In the Google age it can be hard to distinguish curiosity and taking responsibility for your body from health paranoia. The contingent experts call the ‘worried well’ seems to be growing with each new health website, blog and forum.

Hypochondriac or responsible?

But self-diagnosis by Google is not the same as hypochondria – a psychosomatic condition documented in psychiatry bible the DSM; it involves the suspicion or belief that one has a serious health problem, to the point where it impacts daily life. 

What is hypochondria?

Hypochondria can be diagnosed as an anxiety disorder, syas Dr Rio. The process is unoriginal; it follows the pattern of other anxiety disorders. First you have a single, somewhat moderate negative thought. Next you’re chasing it down that too-familiar catastrophising tunnel, where one what-if snowballs into another. Soon you’re convinced you’re dying and wondering who’s going to look after the kids. 

While the internet age encourages self-diagnosis and fear-based marketing promotes pathological paranoia – if you’re not terrified of germs, you’re hardly going to pay a premium for super molecular soap – the conditions for hypochondria often go deeper. Psychological trauma or predisposition to obsessive thinking can compound cultural cues.

If you grew up with a childhood illness or watched your parents battle will their health, for instance, your health radar is already on high alert. You also will subscribe by default to the illness paradigm, rather than the wellness one, meaning you may see getting sick as inevitable.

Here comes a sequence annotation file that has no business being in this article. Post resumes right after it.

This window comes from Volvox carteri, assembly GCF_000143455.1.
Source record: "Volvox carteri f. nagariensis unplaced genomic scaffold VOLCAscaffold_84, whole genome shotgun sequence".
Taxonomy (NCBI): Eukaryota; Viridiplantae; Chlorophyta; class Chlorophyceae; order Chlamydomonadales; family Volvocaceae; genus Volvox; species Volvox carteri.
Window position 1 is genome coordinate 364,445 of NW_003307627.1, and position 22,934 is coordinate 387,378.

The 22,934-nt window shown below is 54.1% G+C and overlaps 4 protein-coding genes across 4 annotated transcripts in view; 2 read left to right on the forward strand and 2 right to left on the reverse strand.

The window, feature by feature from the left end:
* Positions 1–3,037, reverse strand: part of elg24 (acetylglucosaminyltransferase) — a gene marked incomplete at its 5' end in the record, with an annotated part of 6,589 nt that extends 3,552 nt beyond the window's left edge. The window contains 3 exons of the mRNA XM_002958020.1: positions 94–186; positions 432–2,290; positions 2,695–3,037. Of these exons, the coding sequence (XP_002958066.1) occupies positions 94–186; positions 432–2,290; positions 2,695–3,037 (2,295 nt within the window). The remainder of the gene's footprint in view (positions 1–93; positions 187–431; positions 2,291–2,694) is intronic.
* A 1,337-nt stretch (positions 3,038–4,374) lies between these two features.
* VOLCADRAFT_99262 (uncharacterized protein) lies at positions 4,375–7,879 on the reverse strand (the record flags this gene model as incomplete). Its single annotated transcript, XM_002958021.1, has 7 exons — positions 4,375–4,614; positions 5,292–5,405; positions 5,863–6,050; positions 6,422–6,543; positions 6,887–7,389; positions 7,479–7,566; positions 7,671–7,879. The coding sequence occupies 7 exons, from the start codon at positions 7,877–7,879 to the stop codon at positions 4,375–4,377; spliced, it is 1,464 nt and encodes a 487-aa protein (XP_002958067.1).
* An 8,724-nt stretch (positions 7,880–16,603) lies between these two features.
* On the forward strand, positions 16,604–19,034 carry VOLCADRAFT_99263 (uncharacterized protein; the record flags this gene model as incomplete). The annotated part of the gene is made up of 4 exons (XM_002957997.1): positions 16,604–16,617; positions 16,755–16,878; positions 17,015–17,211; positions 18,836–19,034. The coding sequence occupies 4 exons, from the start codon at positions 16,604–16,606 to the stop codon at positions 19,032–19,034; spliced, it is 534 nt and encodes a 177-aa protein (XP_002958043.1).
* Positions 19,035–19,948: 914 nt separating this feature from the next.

Frighteningly, this kind of mindset is also often accompanied by a kind of (often unconscious) will to get sick for the secondary gains you’ve seen it yield for yourself or a loved one.  GP Dr Ronald McCoy says GPs consider psychosomatic causes when diagnosing physical symptoms without obvious causes.

For some people who couldn’t get the help or care they needed, being sick seems like the only – or best – way to get the care they need or express their need for help. (If you can’t convince your man that you can’t possibly pick up the kids five days a week and work full time, recurring flu ought to do it.)

 On the flip side, sticking your head in the sand is just as unhealthy. “Women need to listen to their bodies, think about their holistic experiences and then try to reasonably say, ‘Okay, what do I, and don’t I, need to worry about’,” Dr Rio advises.

Seeing a doctor you can trust, who listens to you but can also help you feel appropriately reassured, is key.

If you think you’re susceptible to becoming obsessed with real or imagined symptoms, psychologist Tracey Veivers from Performance Perspectives advises staying offline, using distraction techniques and positive self-talk when you feel yourself imagining hypotheticals. The fictional story will never end well – we guarantee it.